What’s Cooking? Food and Cookbook Translation
Last Updated On: September 11, 2019 by admin
Translating cookbooks and food preparation techniques is almost as much fun as preparing the dishes and eating them is! However, like all translation fields, it comes with its own unique challenges. Some of these are explored below.
Ounces or Grams? How to Measure Ingredients
Most of the world may have adopted the metric system, but that doesn’t necessarily mean everywhere and the world of the kitchen can be remarkably different when it comes to measuring things. Most recipes and cookbooks will use grams and kilograms and litres, but then there are spoonfuls (what size of a spoon) cups, ‘smidgeons,’ ‘thimblefuls’ and many other non-conventional ways of dishing out the stuff that goes into making the food we eat. What does the food translator do when he/she knows that the book they are translating will be marketed somewhere where the measurements are different?
If you stick to the same measurements and units that the original cook or recipe used, then you risk the book being sidelined by buyers because the conversions are put in the too hard basket. Some translators use a glossary or conversion table so that American users of a translated food recipe book can refer to the units they are used to when confronted by grams and decilitres. That might not work either, because it can be a struggle keep turning the pages to the back to use a conversion table and you might need a calculator to do the conversion. Better to do the conversions within the translated text as long as it is known who the translation is intended for. This might be a good idea for unusual measurements like ‘spoonfuls’ and ‘half a cup’ too, as long as the conversion can be done accurately so the recipe is not changed substantially.
One problem that more exotic cookbooks and food recipe books encounter is that some or many of the ingredients in the original recipe may not be found in the country for which the translation is intended. The situation is changing, especially because many affluent countries these days have significant ethnic minorities, whose food cultures are a lot more diverse than the mainstream population. They often open specialised supermarkets selling all sorts of food items which feature in the very recipes that translators are scratching their heads to know what to do with. The main disadvantage is that these sources of more unusual food are usually only found in major urban centres and can be a lot more expensive than possible alternatives.
One way around dealing with hard to find ingredients is to use substitutes in translated recipes, but this is probably not a good idea. Better to give the original list of ingredients with suggested equivalent alternatives as well. This is where a glossary and substitution list at the back of the translated book can really be of help without being a total chore to read like a conversion table as has been already mentioned.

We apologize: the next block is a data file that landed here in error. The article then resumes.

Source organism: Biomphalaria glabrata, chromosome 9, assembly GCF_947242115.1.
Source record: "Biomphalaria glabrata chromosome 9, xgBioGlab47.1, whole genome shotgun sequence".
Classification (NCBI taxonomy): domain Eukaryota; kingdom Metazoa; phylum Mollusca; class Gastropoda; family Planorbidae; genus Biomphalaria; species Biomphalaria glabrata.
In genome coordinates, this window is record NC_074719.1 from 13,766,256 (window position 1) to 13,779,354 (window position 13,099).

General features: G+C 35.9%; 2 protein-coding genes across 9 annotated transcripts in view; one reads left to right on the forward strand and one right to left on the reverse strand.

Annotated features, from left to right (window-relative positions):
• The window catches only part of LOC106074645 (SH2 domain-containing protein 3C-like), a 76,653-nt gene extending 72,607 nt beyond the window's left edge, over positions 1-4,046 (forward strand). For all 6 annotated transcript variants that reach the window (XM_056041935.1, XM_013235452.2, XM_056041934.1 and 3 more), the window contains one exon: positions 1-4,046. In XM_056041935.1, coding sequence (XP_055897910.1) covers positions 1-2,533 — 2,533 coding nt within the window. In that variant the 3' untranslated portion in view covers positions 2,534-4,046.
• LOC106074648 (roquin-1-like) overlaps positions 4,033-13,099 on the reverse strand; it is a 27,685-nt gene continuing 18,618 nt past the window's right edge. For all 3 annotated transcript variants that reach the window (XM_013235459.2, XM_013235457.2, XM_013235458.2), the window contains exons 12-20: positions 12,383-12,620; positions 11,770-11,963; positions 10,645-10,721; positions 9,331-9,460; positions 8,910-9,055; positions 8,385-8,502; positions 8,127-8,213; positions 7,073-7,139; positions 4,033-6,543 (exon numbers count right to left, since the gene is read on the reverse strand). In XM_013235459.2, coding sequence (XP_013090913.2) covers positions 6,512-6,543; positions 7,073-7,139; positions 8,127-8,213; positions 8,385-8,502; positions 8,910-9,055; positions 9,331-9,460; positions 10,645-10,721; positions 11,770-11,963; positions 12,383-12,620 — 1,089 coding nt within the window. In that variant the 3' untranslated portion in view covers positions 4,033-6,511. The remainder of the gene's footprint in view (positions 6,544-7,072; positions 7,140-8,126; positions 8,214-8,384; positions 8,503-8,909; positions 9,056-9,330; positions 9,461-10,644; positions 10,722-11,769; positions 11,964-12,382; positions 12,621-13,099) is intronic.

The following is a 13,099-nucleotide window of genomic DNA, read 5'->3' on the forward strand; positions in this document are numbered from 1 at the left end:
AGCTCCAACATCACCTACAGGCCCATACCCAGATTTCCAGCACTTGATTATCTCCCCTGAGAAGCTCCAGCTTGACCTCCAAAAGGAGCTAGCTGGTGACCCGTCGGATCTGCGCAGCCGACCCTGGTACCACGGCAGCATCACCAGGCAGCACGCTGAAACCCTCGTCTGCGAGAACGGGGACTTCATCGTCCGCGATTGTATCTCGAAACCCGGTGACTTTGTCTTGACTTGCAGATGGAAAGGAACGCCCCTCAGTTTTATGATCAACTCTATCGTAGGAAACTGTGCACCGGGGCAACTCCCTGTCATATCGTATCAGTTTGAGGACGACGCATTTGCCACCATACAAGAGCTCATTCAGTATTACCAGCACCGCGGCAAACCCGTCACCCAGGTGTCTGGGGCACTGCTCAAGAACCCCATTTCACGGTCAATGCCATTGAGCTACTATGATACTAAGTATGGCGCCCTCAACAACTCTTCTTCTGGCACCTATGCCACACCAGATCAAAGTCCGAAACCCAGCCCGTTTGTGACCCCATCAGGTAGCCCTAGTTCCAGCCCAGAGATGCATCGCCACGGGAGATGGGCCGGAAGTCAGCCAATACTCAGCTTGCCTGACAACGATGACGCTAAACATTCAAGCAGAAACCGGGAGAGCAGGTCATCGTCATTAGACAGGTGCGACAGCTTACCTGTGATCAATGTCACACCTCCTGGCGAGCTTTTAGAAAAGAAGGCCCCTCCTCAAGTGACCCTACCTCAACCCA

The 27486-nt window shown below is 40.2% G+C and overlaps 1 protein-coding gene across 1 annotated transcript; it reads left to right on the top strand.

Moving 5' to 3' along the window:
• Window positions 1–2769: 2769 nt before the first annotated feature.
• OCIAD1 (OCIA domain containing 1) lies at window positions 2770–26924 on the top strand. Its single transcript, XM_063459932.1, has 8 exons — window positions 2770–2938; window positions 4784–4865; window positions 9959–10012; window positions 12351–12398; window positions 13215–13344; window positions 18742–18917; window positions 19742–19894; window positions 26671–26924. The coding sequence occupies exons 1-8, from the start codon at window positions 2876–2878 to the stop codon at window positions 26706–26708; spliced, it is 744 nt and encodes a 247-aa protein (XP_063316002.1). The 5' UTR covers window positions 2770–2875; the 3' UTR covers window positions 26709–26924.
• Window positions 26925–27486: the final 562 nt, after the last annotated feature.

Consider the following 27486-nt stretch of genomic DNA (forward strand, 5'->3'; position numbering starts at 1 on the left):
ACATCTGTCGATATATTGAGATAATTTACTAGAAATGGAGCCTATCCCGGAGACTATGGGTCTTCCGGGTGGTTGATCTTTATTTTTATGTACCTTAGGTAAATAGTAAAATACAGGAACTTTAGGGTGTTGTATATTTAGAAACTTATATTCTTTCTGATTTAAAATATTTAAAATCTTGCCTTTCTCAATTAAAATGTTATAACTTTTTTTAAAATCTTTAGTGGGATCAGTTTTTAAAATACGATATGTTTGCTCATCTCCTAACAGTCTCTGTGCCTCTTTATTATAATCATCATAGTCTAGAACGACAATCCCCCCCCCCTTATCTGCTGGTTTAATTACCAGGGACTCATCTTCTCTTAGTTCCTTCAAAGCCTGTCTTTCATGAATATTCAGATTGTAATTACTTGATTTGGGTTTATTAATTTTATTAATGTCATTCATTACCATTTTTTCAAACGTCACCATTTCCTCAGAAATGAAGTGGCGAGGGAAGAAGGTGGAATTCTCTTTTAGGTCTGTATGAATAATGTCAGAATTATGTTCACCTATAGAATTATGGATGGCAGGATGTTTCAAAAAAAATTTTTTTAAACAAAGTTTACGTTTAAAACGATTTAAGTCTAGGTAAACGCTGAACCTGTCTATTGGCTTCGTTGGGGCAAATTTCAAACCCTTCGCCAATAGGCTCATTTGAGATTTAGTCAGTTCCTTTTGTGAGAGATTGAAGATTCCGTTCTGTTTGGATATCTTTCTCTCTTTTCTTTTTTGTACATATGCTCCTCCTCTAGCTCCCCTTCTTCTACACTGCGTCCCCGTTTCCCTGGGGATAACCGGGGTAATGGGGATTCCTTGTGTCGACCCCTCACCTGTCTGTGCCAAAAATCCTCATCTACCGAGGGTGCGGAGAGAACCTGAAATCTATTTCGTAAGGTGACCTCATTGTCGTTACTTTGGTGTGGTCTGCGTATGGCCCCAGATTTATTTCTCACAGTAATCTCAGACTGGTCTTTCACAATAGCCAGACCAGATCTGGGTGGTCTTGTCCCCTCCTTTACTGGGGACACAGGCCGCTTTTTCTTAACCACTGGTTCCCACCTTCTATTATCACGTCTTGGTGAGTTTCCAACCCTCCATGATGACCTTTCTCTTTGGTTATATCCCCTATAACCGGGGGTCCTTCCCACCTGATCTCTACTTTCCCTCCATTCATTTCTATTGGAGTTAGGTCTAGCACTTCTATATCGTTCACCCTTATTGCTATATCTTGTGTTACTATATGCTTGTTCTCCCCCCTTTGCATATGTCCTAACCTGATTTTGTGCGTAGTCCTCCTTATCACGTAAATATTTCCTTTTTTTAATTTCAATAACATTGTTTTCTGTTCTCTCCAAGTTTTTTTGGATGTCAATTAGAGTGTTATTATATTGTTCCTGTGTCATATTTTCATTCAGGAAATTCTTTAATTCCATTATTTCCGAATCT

This might not be strictly a translator’s job, but it can actually be a lot of fun trying out substitutes to include in more exotic recipes where there might be difficulty in finding the real deal!
Billies and Boil ups, Pots Works and Lovos
One of the fun elements of cooking is learning about new ways of cooking. From barbecuing to steaming, frying in a wok, to roasting on a spit and slow cooking in an earth oven there are plenty of methods that might make the typical suburban cook in a western country scratch their head. Should the translator take time off to explain how these methods work or just do a simple translation and let the readers do some experimentation of their own? It’s a bit like the challenge of finding the right ingredients. Using substitutes may alter the original flavour and appearance of the recipes that have been translated, so giving the original list and mentioning possible substitutes is perhaps the best way to go about it. Using a wok to cook stir fry noodles is not a lot different from using a large frying pan, so using a frying pan can be mentioned as a substitute as well as providing an explanation of the advantages of using a wok. For anyone who is into East Asian food recipes, the purchase of a wok might not be a bad idea anyway.
It’s a little different for other cooking techniques to find an easy alternative. Roasting a pig on a spit might be an interesting exercise for a club BBQ get together, but most people would prefer to have the cooking technique converted to barbecued strips of pork instead!
Then there are techniques like earth ovens. Traditionally, right across the Pacific from one island group to another, a cheap and easy way of cooking a lot of food for a social gathering was to dig a large pit, light a fire in it, cover it with large stones from the beach or a river bed and place the food carefully wrapped in coconut or taro leaves, then cover the whole lot up and let it cook slowly in the ground. It’s called a ‘lovo’ in Fiji and an ‘umu’ in Tahiti. Try that in the typical suburban kitchen!